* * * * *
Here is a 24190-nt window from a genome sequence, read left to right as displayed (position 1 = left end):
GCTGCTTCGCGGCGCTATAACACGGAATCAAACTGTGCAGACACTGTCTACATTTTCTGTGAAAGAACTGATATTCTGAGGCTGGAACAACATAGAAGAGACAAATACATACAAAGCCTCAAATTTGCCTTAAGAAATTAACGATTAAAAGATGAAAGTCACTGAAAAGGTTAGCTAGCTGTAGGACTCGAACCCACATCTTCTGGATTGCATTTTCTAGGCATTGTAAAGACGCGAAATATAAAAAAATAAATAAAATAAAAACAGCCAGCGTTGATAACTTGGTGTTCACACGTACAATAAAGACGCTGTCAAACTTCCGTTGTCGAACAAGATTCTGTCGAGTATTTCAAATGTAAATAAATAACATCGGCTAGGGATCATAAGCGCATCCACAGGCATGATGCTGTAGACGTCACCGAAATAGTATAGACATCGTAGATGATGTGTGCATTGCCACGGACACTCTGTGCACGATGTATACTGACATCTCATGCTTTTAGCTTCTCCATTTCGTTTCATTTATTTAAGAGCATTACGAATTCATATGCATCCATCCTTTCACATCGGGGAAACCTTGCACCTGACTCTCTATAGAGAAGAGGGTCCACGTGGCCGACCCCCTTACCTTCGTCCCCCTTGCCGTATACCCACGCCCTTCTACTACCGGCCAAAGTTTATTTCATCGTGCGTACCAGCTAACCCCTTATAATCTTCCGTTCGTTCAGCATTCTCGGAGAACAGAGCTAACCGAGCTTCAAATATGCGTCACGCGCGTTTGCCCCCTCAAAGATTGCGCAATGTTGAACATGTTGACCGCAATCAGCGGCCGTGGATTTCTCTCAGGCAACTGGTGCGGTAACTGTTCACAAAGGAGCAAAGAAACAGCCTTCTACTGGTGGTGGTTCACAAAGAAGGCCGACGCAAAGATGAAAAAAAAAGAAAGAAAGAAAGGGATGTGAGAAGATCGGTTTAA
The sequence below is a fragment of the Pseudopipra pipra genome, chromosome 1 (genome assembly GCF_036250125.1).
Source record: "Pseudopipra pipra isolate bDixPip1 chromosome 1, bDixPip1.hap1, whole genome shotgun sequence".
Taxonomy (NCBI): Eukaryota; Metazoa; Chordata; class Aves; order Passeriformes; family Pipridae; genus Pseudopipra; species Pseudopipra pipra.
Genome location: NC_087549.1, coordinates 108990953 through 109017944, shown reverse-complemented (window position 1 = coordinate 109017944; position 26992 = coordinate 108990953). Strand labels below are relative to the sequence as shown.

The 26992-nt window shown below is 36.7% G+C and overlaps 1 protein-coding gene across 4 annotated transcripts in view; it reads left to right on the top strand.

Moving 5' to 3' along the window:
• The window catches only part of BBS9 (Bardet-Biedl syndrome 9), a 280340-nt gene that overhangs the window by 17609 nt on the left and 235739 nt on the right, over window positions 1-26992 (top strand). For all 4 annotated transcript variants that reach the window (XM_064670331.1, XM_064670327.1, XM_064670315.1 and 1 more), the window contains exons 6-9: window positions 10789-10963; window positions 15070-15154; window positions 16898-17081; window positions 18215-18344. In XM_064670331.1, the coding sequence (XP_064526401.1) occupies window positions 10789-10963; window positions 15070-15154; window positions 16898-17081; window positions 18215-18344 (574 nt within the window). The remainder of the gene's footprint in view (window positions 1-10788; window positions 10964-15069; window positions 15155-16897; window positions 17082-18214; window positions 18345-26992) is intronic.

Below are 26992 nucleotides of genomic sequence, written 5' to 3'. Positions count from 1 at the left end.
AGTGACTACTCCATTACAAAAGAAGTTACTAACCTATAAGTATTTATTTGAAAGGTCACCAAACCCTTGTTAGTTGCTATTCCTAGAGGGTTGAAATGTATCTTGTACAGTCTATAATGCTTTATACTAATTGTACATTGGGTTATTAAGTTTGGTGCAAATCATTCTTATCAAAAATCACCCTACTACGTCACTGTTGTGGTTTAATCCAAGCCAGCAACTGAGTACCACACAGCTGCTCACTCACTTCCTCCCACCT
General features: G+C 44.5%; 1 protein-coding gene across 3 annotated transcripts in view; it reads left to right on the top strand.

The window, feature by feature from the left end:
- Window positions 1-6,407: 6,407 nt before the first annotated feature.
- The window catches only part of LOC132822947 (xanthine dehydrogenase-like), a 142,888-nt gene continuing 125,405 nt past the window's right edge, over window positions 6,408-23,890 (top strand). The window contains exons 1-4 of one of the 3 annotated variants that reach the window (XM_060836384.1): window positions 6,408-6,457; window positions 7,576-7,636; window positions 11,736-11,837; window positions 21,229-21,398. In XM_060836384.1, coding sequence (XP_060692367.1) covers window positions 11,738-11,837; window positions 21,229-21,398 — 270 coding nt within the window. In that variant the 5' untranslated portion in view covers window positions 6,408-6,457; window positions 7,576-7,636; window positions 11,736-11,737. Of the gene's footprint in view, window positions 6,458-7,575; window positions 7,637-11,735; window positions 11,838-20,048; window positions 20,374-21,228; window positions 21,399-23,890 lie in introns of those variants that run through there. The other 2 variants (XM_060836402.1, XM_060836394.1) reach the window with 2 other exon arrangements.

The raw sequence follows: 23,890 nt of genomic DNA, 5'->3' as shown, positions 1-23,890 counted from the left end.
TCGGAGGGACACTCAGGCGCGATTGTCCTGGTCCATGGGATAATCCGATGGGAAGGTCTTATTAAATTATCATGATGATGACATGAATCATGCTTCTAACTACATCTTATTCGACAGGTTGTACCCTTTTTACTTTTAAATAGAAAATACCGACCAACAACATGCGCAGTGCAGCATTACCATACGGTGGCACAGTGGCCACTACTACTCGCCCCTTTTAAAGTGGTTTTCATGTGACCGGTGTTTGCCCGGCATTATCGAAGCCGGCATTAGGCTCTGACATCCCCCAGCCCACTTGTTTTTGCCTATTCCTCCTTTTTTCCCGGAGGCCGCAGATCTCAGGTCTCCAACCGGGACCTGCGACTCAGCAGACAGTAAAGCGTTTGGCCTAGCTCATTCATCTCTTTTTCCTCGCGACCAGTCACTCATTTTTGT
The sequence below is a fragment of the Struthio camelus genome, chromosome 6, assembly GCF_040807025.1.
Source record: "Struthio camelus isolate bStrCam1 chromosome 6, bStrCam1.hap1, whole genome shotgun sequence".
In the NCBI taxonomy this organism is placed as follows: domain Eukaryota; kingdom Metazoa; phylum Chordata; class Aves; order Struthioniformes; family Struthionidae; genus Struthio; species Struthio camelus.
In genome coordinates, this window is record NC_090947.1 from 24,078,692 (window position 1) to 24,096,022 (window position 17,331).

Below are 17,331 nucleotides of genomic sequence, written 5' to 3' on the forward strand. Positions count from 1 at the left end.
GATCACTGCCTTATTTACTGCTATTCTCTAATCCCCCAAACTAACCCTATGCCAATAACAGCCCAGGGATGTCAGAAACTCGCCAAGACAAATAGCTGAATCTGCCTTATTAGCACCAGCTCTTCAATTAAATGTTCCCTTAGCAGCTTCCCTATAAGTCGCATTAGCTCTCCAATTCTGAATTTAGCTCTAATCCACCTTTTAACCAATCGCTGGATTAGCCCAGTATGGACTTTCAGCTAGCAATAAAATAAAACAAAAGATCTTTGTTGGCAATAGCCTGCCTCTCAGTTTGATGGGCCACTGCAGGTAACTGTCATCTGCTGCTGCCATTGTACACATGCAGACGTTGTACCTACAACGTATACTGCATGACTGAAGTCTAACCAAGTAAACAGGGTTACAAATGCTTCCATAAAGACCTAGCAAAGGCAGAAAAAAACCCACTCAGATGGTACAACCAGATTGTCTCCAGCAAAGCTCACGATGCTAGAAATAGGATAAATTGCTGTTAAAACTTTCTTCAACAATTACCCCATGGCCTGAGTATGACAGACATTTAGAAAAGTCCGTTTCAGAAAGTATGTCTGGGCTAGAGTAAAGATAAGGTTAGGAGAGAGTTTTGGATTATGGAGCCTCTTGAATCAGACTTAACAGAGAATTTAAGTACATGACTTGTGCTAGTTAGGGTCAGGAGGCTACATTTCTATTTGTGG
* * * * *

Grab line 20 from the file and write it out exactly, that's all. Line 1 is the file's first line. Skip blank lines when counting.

In the NCBI taxonomy this organism is placed as follows: domain Eukaryota; kingdom Metazoa; phylum Chordata; class Aves; order Struthioniformes; family Struthionidae; genus Struthio; species Struthio camelus.